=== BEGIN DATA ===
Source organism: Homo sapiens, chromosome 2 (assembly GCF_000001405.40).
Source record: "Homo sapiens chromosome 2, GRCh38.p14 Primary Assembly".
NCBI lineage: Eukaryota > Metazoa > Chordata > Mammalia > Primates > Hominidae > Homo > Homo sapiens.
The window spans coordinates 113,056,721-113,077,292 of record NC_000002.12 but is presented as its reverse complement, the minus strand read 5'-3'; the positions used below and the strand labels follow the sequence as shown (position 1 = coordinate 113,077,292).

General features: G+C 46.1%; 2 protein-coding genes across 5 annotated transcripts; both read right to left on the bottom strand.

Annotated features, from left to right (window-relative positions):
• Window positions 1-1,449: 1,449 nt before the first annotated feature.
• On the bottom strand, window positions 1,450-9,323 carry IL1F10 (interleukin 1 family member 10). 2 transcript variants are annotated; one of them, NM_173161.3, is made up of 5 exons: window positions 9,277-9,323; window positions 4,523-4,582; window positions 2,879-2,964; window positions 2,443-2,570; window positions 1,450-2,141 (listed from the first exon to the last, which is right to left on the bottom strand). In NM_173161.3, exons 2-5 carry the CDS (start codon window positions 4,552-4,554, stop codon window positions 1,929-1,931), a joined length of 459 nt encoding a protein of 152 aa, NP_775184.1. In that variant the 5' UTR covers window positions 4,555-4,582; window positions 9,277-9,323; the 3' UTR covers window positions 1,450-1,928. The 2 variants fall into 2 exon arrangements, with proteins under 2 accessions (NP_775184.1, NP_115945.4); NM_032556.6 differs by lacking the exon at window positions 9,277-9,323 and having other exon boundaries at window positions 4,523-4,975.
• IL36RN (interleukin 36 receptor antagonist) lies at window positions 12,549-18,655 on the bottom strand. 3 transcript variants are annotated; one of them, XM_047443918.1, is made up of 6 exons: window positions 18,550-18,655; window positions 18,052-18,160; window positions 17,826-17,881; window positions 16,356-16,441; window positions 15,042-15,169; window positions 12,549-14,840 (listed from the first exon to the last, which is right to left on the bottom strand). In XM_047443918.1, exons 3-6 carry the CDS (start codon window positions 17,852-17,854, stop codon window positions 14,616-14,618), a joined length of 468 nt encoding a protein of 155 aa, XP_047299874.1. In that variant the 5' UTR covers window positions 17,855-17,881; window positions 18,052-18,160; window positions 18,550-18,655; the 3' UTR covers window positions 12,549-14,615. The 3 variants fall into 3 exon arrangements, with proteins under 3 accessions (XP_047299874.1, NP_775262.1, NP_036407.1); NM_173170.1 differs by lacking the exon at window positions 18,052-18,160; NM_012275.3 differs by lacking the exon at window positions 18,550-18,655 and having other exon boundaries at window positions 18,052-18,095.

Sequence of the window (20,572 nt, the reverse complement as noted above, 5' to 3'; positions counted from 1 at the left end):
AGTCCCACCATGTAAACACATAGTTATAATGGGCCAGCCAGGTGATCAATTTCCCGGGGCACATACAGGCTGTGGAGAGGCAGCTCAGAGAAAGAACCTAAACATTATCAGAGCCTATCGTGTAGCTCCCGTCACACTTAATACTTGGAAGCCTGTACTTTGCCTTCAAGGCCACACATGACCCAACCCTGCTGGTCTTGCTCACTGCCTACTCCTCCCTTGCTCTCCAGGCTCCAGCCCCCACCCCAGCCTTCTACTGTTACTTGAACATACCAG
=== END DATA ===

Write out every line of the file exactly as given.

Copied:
Source organism: Homo sapiens, chromosome 2 (assembly GCF_000001405.40).
Source record: "Homo sapiens chromosome 2, GRCh38.p14 Primary Assembly".
NCBI lineage: Eukaryota > Metazoa > Chordata > Mammalia > Primates > Hominidae > Homo > Homo sapiens.
The window spans coordinates 113,056,721-113,077,292 of record NC_000002.12 but is presented as its reverse complement, the minus strand read 5'-3'; the positions used below and the strand labels follow the sequence as shown (position 1 = coordinate 113,077,292).

General features: G+C 46.1%; 2 protein-coding genes across 5 annotated transcripts; both read right to left on the bottom strand.

Annotated features, from left to right (window-relative positions):
• Window positions 1-1,449: 1,449 nt before the first annotated feature.
• On the bottom strand, window positions 1,450-9,323 carry IL1F10 (interleukin 1 family member 10). 2 transcript variants are annotated; one of them, NM_173161.3, is made up of 5 exons: window positions 9,277-9,323; window positions 4,523-4,582; window positions 2,879-2,964; window positions 2,443-2,570; window positions 1,450-2,141 (listed from the first exon to the last, which is right to left on the bottom strand). In NM_173161.3, exons 2-5 carry the CDS (start codon window positions 4,552-4,554, stop codon window positions 1,929-1,931), a joined length of 459 nt encoding a protein of 152 aa, NP_775184.1. In that variant the 5' UTR covers window positions 4,555-4,582; window positions 9,277-9,323; the 3' UTR covers window positions 1,450-1,928. The 2 variants fall into 2 exon arrangements, with proteins under 2 accessions (NP_775184.1, NP_115945.4); NM_032556.6 differs by lacking the exon at window positions 9,277-9,323 and having other exon boundaries at window positions 4,523-4,975.
• IL36RN (interleukin 36 receptor antagonist) lies at window positions 12,549-18,655 on the bottom strand. 3 transcript variants are annotated; one of them, XM_047443918.1, is made up of 6 exons: window positions 18,550-18,655; window positions 18,052-18,160; window positions 17,826-17,881; window positions 16,356-16,441; window positions 15,042-15,169; window positions 12,549-14,840 (listed from the first exon to the last, which is right to left on the bottom strand). In XM_047443918.1, exons 3-6 carry the CDS (start codon window positions 17,852-17,854, stop codon window positions 14,616-14,618), a joined length of 468 nt encoding a protein of 155 aa, XP_047299874.1. In that variant the 5' UTR covers window positions 17,855-17,881; window positions 18,052-18,160; window positions 18,550-18,655; the 3' UTR covers window positions 12,549-14,615. The 3 variants fall into 3 exon arrangements, with proteins under 3 accessions (XP_047299874.1, NP_775262.1, NP_036407.1); NM_173170.1 differs by lacking the exon at window positions 18,052-18,160; NM_012275.3 differs by lacking the exon at window positions 18,550-18,655 and having other exon boundaries at window positions 18,052-18,095.

Sequence of the window (20,572 nt, the reverse complement as noted above, 5' to 3'; positions counted from 1 at the left end):
AGTCCCACCATGTAAACACATAGTTATAATGGGCCAGCCAGGTGATCAATTTCCCGGGGCACATACAGGCTGTGGAGAGGCAGCTCAGAGAAAGAACCTAAACATTATCAGAGCCTATCGTGTAGCTCCCGTCACACTTAATACTTGGAAGCCTGTACTTTGCCTTCAAGGCCACACATGACCCAACCCTGCTGGTCTTGCTCACTGCCTACTCCTCCCTTGCTCTCCAGGCTCCAGCCCCCACCCCAGCCTTCTACTGTTACTTGAACATACCAG